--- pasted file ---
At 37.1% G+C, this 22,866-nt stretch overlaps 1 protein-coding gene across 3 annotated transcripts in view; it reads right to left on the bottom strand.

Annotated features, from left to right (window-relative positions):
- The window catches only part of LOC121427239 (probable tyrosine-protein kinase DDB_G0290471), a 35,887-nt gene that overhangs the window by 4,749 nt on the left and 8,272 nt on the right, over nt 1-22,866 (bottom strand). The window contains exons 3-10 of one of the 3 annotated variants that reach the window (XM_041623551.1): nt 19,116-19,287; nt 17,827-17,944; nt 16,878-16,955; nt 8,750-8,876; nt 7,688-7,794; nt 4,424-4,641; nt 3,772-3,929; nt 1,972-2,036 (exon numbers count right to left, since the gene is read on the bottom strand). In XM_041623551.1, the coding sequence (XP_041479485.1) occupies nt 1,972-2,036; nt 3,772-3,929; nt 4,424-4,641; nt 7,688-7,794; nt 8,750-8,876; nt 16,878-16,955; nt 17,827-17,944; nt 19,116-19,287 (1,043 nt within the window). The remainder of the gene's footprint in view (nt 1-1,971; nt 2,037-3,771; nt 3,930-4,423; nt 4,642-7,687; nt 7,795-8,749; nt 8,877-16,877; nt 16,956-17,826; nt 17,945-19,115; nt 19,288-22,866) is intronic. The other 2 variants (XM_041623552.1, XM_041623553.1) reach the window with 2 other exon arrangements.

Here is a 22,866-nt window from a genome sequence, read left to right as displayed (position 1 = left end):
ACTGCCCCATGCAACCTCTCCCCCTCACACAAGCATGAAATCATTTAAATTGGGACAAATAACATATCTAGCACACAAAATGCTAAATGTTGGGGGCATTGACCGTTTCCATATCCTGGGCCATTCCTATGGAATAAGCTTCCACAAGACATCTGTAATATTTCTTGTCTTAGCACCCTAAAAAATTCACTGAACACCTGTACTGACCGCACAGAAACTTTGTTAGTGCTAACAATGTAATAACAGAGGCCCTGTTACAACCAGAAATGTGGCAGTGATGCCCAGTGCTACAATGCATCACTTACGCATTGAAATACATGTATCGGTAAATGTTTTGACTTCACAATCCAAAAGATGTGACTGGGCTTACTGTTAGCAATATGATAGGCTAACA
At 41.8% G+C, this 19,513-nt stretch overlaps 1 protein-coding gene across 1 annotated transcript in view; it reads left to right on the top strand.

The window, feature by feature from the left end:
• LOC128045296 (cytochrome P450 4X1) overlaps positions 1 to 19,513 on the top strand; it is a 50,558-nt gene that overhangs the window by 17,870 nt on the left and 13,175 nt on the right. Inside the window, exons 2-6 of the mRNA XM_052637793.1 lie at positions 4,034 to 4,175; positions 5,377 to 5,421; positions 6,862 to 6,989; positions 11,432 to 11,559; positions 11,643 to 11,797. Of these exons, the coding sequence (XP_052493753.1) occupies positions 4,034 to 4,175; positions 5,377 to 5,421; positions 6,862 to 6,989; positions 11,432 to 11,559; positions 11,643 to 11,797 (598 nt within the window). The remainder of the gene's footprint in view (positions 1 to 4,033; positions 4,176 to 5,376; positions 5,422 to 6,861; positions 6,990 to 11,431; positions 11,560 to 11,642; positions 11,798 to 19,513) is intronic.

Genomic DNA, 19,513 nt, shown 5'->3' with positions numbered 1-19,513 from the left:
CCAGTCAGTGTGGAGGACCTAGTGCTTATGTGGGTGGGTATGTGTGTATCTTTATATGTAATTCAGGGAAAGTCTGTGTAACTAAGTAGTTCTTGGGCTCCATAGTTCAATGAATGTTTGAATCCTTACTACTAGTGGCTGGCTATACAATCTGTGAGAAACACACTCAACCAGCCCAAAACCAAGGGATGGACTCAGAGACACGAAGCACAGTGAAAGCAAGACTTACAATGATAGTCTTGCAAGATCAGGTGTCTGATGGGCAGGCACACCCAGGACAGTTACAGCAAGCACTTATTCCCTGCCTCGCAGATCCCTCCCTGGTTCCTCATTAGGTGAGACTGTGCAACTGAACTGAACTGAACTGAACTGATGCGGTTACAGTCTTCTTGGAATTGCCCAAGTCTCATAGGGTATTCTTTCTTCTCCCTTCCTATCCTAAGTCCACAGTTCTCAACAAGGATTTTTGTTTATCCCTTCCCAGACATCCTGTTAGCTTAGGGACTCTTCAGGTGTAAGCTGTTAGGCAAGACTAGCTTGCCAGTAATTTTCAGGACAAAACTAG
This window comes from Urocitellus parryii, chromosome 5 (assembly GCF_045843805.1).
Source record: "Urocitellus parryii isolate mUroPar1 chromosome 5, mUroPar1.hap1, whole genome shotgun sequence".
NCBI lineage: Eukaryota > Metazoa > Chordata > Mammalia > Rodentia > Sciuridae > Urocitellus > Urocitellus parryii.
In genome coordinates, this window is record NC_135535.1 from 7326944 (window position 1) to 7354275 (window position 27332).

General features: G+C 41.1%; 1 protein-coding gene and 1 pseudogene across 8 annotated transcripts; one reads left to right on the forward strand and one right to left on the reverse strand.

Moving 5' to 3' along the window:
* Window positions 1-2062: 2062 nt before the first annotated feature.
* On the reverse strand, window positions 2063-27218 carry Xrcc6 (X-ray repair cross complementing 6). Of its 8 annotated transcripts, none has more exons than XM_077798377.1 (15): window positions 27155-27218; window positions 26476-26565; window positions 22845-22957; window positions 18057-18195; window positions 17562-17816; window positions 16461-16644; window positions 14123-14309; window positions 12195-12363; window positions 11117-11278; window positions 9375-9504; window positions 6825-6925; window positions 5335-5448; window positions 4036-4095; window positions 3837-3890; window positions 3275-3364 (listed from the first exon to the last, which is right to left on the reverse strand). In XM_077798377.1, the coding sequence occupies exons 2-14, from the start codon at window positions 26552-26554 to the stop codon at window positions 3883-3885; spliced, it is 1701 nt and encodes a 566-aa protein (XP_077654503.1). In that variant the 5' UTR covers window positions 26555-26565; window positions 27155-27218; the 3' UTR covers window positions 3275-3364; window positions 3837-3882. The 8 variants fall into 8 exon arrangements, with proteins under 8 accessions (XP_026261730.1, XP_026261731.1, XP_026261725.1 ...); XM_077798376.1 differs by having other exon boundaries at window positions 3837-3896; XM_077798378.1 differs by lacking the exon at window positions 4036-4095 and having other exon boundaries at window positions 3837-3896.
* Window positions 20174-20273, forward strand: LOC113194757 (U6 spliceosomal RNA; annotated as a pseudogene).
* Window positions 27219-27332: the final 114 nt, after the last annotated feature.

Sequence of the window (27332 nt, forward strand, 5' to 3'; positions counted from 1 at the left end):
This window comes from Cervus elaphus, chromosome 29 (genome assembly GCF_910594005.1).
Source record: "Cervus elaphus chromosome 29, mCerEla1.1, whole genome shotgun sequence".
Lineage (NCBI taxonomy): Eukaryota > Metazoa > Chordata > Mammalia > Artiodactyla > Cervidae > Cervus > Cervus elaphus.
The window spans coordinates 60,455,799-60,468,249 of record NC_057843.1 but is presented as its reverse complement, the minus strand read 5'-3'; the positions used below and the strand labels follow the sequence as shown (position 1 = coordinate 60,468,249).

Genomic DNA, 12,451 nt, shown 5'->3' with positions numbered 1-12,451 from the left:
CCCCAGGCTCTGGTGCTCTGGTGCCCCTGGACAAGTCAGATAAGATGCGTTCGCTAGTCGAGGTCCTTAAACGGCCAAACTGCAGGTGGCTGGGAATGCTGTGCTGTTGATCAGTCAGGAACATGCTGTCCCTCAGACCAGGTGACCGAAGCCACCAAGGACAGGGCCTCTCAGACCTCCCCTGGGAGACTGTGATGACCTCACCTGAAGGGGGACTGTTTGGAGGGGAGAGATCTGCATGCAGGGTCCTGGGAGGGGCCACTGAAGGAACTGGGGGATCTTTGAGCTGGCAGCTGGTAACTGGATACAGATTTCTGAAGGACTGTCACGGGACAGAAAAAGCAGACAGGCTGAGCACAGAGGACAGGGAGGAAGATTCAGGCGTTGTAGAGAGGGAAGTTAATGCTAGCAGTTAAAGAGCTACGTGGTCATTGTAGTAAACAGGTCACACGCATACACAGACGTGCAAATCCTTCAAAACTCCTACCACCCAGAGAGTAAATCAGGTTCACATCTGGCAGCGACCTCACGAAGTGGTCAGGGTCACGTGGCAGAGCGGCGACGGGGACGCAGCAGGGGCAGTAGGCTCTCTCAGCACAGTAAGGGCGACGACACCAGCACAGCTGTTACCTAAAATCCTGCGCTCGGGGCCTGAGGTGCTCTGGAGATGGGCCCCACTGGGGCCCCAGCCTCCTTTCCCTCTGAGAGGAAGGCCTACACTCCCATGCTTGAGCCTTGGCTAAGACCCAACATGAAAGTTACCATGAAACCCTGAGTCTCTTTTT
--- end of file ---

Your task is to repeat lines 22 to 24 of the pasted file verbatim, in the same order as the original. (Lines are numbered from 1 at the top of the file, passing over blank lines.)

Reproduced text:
This window comes from Cervus elaphus, chromosome 29 (genome assembly GCF_910594005.1).
Source record: "Cervus elaphus chromosome 29, mCerEla1.1, whole genome shotgun sequence".
Lineage (NCBI taxonomy): Eukaryota > Metazoa > Chordata > Mammalia > Artiodactyla > Cervidae > Cervus > Cervus elaphus.